Greta Thunberg, a 16-year-old Swede, has jolted the world awake by simply telling a hard truth: adults have stolen her generation’s future because we have not confronted the climate crisis. “I don’t want you to be hopeful,” she tells us, “I want you to panic. I want you to act as you would in a crisis. I want you to act as if the house is on fire, because it is.” Her words have inspired millions of children globally to demand real action from their political leaders. This message is an essential one for Newfoundland and Labrador’s upcoming election.
Greta and her generation know all too well that to have any chance of a liveable climate for most of us, global temperature increases must be kept below two degrees of warming. To do this, emissions have to drop steeply, reaching zero—no emissions at all—by 2050. It would have been a whole lot easier if we’d started this decades ago. But we didn’t. And so now we need dramatic reductions, starting right this minute, to give ourselves a chance to maintain a somewhat stable climate.
But here’s the really hard message for oil producing governments like NL: dramatically reducing emissions requires cutting the supply of fossil fuels. They are the lead source of emissions causing the climate crisis. We need to keep oil, gas, and coal in the ground. We need to stop extracting much of what we’ve found and we definitely need to stop looking for more.
Yet the Liberal Party, following in the footsteps of past PC governments, has spent the last four years encouraging oil extraction. In the midst of the painful fallout of the oil price slide, Ball’s Liberals went all-in on oil. They vow to double production by 2030, and they’re pulling out all the stops to entice oil companies to drill over one hundred new offshore exploration wells within the next decade.
The Liberal government is making us increasingly dependent on a dying industry that is largely responsible for climate chaos.
Fostering an oil-based economy is a dead end. Major financial players know it. This is why the World Bank, HSBC, BNP Paribas, ING, and others are withdrawing from fossil fuel projects. Some liken this to an investor-led revolution. Capital is abandoning fossil fuel development out of fear investments will be become stranded and valueless. Likewise, churches, universities, charities, governments, and pension funds spanning the globe have committed to divest nearly $9 trillion from fossil fuels. There is also a rising wave of national bans on fossil fuel exploration and extraction led by France, New Zealand, Ireland, Denmark, and Spain. More are on the way.
Meanwhile, low carbon jobs and investments are booming. We may very well be in the midst of an historic tipping point. More people were employed in renewable energy worldwide than in oil and gas in 2016. Global investments in renewable energy production surpassed those in oil and gas production that year. The 2020s will be the decade of the great global transition from fossil fuels to green energy. But Newfoundlanders and Labradorians are in danger of being left behind unless we join in.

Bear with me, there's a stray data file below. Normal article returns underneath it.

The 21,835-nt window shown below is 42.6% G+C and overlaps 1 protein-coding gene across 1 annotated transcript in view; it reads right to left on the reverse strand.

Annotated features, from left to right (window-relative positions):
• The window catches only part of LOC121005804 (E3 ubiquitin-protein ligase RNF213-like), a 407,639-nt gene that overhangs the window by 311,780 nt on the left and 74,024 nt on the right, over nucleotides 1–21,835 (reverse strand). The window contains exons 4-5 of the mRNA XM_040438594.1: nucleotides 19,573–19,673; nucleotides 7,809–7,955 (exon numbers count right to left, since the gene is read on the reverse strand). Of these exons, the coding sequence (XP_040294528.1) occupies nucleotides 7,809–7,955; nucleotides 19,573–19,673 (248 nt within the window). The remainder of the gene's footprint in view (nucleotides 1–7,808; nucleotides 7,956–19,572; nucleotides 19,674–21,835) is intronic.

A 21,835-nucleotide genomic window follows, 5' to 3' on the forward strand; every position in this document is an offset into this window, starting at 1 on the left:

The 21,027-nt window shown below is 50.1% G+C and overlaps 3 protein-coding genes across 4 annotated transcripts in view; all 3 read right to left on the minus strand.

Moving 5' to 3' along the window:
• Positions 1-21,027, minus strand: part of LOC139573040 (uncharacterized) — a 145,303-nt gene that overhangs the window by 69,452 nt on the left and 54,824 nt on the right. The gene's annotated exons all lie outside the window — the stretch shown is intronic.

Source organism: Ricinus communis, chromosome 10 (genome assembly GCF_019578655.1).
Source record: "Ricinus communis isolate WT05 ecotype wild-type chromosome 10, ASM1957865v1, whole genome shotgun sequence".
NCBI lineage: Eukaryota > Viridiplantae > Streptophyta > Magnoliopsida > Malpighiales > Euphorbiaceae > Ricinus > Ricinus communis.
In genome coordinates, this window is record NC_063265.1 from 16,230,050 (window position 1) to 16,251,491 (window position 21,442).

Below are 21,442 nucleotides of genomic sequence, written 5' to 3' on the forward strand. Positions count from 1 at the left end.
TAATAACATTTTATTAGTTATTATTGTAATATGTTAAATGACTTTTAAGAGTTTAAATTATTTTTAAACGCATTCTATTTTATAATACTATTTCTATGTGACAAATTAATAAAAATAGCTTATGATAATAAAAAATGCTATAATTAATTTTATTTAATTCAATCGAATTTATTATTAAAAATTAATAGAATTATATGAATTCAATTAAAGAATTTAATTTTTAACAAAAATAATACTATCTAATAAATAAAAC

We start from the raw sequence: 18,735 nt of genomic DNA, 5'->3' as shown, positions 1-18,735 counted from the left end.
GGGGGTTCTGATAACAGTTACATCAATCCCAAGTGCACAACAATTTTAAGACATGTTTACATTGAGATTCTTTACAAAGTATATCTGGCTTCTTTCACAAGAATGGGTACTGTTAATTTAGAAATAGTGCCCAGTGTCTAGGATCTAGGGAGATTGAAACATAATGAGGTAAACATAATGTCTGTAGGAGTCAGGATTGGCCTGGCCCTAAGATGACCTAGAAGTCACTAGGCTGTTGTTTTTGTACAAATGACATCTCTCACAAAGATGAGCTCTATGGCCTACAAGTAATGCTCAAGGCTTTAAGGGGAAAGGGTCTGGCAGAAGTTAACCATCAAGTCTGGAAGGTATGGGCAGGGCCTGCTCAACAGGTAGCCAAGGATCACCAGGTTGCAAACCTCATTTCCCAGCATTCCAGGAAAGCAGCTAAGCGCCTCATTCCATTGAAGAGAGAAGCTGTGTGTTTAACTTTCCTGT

Every week, another city declares a climate emergency. Over 40 million people in our world live in a community that has declared one, including numerous eastern Canadian municipalities. This week even the British House of Commons signed on. The UK’s recent Net Zero report acknowledged the country’s out-sized emissions per person and massive historical contributions to the climate crisis. Parliament responded by vowing to enact deep emission cuts, hoping to trigger a cascade of similar actions from governments around the world. This is an open invitation to the NL government.
The climate crisis is not a partisan issue. It’s a survival issue. We desperately need all political parties to roll up their sleeves and get working on winding down the oil sector and growing a low carbon economy. Building a fair, green economy is NL’s lifeline and we need all parties to champion this shift.
Oil development was supposed to allow Newfoundlanders and Labradorians to shake off a long history of economic underdevelopment. It was supposed to make us the “masters of our own destiny.” Instead, we have come to know oil as a repeat of the same old story: natural resource extraction for export, undertaken mostly by non-resident companies who seize the lion’s share of the benefit. It leaves us with very few long-term jobs, and exposes us to enormous economic and environmental risks.
Greta reminds us that the future of coming generations is being sold off “so that a small number of people” can make “unimaginable amounts of money.” She implores us to take immediate action and to vote—in every election, at every level—for her generation. Her call should be at the forefront of our debates in the lead up to the May 16th election.
Angela Carter is a political science professor at the University of Waterloo and a researcher with the Corporate Mapping Project. She was born in Corner Brook and grew up in Topsail. Follow her on Twitter.
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